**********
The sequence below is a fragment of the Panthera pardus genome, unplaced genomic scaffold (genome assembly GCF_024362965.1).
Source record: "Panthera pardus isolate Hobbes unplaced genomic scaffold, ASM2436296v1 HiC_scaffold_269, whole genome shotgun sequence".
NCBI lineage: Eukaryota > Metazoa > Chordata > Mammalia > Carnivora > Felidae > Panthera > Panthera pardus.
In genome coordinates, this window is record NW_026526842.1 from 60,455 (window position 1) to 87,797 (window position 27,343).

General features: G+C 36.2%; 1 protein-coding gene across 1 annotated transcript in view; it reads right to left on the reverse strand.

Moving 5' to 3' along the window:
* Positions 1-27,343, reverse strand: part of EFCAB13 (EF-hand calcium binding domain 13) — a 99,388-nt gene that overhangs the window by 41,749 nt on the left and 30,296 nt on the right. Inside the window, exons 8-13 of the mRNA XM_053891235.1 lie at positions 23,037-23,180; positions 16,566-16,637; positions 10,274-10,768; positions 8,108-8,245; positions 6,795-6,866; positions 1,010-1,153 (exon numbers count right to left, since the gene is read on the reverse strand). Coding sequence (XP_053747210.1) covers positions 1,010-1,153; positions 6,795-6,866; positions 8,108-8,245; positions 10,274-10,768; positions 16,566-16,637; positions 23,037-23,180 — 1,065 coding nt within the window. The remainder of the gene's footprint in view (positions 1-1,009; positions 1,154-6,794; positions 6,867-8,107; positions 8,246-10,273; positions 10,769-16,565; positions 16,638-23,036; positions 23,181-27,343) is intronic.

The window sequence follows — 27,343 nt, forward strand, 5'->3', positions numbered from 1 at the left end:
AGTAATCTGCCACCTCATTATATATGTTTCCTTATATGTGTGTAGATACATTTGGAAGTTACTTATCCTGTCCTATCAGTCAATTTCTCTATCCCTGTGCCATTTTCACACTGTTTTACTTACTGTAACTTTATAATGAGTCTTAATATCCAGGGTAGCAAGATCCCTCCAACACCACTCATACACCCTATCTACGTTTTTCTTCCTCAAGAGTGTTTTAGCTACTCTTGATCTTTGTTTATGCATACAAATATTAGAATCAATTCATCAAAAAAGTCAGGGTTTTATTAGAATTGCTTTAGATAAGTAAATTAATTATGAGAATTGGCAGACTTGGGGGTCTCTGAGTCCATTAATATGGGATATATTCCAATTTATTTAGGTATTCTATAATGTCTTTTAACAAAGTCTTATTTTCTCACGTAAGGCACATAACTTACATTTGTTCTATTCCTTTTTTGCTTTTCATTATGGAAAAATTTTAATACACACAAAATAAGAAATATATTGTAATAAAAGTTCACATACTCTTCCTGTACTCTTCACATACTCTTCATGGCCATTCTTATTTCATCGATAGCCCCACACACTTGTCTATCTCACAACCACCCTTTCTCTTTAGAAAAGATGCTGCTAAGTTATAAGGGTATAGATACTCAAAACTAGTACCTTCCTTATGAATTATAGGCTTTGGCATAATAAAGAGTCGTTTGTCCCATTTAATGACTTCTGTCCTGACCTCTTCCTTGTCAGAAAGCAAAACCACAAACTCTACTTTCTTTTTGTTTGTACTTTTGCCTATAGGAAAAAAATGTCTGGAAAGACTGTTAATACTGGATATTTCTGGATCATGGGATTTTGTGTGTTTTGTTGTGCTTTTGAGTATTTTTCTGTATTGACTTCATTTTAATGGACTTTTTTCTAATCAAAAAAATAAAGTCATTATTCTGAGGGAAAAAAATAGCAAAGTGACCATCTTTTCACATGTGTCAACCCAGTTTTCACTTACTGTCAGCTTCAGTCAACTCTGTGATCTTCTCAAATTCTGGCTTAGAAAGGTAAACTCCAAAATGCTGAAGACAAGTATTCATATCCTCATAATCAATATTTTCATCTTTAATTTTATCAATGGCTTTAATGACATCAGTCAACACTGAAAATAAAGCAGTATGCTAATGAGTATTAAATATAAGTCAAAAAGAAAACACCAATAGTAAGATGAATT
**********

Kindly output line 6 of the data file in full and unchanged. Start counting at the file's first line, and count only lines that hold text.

Moving 5' to 3' along the window: